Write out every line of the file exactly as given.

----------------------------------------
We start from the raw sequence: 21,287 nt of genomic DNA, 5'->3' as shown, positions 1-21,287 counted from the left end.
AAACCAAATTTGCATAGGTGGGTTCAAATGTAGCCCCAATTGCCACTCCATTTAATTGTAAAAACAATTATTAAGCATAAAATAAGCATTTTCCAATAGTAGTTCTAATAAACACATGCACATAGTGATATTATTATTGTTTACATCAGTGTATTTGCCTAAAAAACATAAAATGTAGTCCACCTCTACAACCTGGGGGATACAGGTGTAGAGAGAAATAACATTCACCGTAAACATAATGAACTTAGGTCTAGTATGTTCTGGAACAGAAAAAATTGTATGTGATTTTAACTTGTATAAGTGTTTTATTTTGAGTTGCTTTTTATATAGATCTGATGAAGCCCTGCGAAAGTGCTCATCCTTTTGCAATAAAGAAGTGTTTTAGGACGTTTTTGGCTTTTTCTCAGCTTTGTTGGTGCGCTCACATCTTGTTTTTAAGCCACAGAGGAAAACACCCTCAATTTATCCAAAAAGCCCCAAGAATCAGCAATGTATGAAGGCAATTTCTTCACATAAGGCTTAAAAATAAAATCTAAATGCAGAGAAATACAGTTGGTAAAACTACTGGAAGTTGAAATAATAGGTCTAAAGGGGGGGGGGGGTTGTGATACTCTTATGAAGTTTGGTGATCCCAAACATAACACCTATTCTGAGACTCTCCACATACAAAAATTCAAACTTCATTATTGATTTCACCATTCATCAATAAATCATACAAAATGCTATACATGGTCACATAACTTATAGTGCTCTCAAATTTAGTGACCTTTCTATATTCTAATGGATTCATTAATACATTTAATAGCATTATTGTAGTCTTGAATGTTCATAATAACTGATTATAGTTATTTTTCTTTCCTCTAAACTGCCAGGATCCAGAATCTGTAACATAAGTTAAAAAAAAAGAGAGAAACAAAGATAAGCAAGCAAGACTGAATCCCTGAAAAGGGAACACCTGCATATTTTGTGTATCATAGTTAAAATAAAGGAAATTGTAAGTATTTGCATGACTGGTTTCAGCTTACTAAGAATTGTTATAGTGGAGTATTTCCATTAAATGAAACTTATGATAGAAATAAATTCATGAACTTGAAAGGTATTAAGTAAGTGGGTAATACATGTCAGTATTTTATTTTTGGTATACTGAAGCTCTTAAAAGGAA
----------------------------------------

We start from the raw sequence: 21,287 nt of genomic DNA, 5'->3' as shown, positions 1-21,287 counted from the left end.
AAACCAAATTTGCATAGGTGGGTTCAAATGTAGCCCCAATTGCCACTCCATTTAATTGTAAAAACAATTATTAAGCATAAAATAAGCATTTTCCAATAGTAGTTCTAATAAACACATGCACATAGTGATATTATTATTGTTTACATCAGTGTATTTGCCTAAAAAACATAAAATGTAGTCCACCTCTACAACCTGGGGGATACAGGTGTAGAGAGAAATAACATTCACCGTAAACATAATGAACTTAGGTCTAGTATGTTCTGGAACAGAAAAAATTGTATGTGATTTTAACTTGTATAAGTGTTTTATTTTGAGTTGCTTTTTATATAGATCTGATGAAGCCCTGCGAAAGTGCTCATCCTTTTGCAATAAAGAAGTGTTTTAGGACGTTTTTGGCTTTTTCTCAGCTTTGTTGGTGCGCTCACATCTTGTTTTTAAGCCACAGAGGAAAACACCCTCAATTTATCCAAAAAGCCCCAAGAATCAGCAATGTATGAAGGCAATTTCTTCACATAAGGCTTAAAAATAAAATCTAAATGCAGAGAAATACAGTTGGTAAAACTACTGGAAGTTGAAATAATAGGTCTAAAGGGGGGGGGGGGTTGTGATACTCTTATGAAGTTTGGTGATCCCAAACATAACACCTATTCTGAGACTCTCCACATACAAAAATTCAAACTTCATTATTGATTTCACCATTCATCAATAAATCATACAAAATGCTATACATGGTCACATAACTTATAGTGCTCTCAAATTTAGTGACCTTTCTATATTCTAATGGATTCATTAATACATTTAATAGCATTATTGTAGTCTTGAATGTTCATAATAACTGATTATAGTTATTTTTCTTTCCTCTAAACTGCCAGGATCCAGAATCTGTAACATAAGTTAAAAAAAAAGAGAGAAACAAAGATAAGCAAGCAAGACTGAATCCCTGAAAAGGGAACACCTGCATATTTTGTGTATCATAGTTAAAATAAAGGAAATTGTAAGTATTTGCATGACTGGTTTCAGCTTACTAAGAATTGTTATAGTGGAGTATTTCCATTAAATGAAACTTATGATAGAAATAAATTCATGAACTTGAAAGGTATTAAGTAAGTGGGTAATACATGTCAGTATTTTATTTTTGGTATACTGAAGCTCTTAAAAGGAA